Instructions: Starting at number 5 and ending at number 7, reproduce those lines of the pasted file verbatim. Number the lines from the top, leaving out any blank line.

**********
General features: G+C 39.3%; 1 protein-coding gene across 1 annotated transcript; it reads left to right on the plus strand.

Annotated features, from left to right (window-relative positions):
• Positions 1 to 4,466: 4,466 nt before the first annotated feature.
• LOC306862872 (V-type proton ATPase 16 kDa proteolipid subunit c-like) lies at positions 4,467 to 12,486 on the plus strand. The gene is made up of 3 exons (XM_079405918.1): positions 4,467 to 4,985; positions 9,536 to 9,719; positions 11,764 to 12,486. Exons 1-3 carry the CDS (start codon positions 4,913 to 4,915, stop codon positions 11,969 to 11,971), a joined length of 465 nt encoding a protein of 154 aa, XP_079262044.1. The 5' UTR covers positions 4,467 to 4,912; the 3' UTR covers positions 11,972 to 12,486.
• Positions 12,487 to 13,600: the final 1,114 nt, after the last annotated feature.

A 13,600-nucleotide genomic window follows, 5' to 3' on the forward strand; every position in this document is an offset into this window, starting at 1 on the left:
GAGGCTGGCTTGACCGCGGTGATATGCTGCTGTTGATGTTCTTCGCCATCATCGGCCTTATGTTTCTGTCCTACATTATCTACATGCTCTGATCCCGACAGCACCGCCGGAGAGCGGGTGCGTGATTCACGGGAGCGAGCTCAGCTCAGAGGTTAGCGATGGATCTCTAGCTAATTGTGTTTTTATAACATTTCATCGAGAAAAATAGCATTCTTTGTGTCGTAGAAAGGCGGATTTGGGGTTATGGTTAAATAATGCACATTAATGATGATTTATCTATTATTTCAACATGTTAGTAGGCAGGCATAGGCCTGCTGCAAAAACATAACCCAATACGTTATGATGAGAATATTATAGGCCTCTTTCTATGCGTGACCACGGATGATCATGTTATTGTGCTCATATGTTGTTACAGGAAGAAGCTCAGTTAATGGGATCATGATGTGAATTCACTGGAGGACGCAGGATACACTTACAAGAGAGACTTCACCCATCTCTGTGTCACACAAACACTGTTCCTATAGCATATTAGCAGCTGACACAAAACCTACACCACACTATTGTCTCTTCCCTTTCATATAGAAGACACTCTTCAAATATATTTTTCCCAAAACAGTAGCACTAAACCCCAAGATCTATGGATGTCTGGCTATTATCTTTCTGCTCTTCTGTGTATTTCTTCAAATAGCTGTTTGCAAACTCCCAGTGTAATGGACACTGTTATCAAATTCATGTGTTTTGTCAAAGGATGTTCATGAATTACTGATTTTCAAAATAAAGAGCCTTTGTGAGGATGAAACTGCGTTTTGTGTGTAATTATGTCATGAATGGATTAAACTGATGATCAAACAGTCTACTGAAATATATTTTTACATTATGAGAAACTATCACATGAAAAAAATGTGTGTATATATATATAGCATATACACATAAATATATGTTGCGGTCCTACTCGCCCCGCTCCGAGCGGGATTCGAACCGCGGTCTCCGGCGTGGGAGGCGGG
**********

• Positions 12,487 to 13,600: the final 1,114 nt, after the last annotated feature.

A 13,600-nucleotide genomic window follows, 5' to 3' on the forward strand; every position in this document is an offset into this window, starting at 1 on the left:
GAGGCTGGCTTGACCGCGGTGATATGCTGCTGTTGATGTTCTTCGCCATCATCGGCCTTATGTTTCTGTCCTACATTATCTACATGCTCTGATCCCGACAGCACCGCCGGAGAGCGGGTGCGTGATTCACGGGAGCGAGCTCAGCTCAGAGGTTAGCGATGGATCTCTAGCTAATTGTGTTTTTATAACATTTCATCGAGAAAAATAGCATTCTTTGTGTCGTAGAAAGGCGGATTTGGGGTTATGGTTAAATAATGCACATTAATGATGATTTATCTATTATTTCAACATGTTAGTAGGCAGGCATAGGCCTGCTGCAAAAACATAACCCAATACGTTATGATGAGAATATTATAGGCCTCTTTCTATGCGTGACCACGGATGATCATGTTATTGTGCTCATATGTTGTTACAGGAAGAAGCTCAGTTAATGGGATCATGATGTGAATTCACTGGAGGACGCAGGATACACTTACAAGAGAGACTTCACCCATCTCTGTGTCACACAAACACTGTTCCTATAGCATATTAGCAGCTGACACAAAACCTACACCACACTATTGTCTCTTCCCTTTCATATAGAAGACACTCTTCAAATATATTTTTCCCAAAACAGTAGCACTAAACCCCAAGATCTATGGATGTCTGGCTATTATCTTTCTGCTCTTCTGTGTATTTCTTCAAATAGCTGTTTGCAAACTCCCAGTGTAATGGACACTGTTATCAAATTCATGTGTTTTGTCAAAGGATGTTCATGAATTACTGATTTTCAAAATAAAGAGCCTTTGTGAGGATGAAACTGCGTTTTGTGTGTAATTATGTCATGAATGGATTAAACTGATGATCAAACAGTCTACTGAAATATATTTTTACATTATGAGAAACTATCACATGAAAAAAATGTGTGTATATATATATAGCATATACACATAAATATATGTTGCGGTCCTACTCGCCCCGCTCCGAGCGGGATTCGAACCGCGGTCTCCGGCGTGGGAGGCGGG